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EidUl Azha, the sacrificial holiday, hasn’t been the same this year. The disparity was not in spirit but in the visibility of celebrations owing to motives mainly influenced by Covid-19.
For economic and health reasons, the scale of the market has declined significantly, but the countrywide shrinking might have been less significant than it seemed in cities like Karachi and Lahore. This year’s hike in animal sacrifices in rural Pakistan partly reversed the slump in the rate of sacrificial activity in major cities.
Our phone survey revealed the difference in market volume in Karachi, Lahore and other major cities of Punjab but not as obvious in Quetta, Peshawar and other cities in the three smaller provinces. The reasons given include a higher level of understanding in the top-tier cities of Punjab and Karachi and better government oversight.
The abrupt announcement of a smart lockdown in Punjab days before Eid to preempt a repeat of the increase in Covid-19 cases that the country witnessed after Eidul Fitr curbed any expected spending on clothes, shoes, and accessories for celebrations in the most prosperous province.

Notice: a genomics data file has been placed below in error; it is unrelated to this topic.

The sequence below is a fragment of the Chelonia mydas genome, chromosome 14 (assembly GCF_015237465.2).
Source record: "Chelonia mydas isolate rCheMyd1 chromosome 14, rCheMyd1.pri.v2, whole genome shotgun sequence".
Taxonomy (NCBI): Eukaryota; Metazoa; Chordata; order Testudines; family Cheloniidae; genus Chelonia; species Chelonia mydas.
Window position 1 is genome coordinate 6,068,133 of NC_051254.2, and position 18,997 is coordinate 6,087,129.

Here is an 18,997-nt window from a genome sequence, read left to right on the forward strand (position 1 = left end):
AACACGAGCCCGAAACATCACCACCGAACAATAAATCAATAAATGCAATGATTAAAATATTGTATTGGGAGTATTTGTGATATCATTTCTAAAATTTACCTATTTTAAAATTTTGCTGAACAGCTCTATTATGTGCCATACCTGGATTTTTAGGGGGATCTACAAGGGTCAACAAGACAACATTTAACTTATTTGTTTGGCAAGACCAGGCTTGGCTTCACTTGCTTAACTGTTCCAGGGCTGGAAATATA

As observed in past years’ reports, a net transfer of capital on Eidul Azha from urban to rural Pakistan from where sacrificial animals derive is understood. Retail urban investors and animal enthusiasts produce some marginal activity during the festival. But even in these arrangements, the premium is shared with rural stakeholders who enjoy the upper hand on the strength of their expertise in cattle management.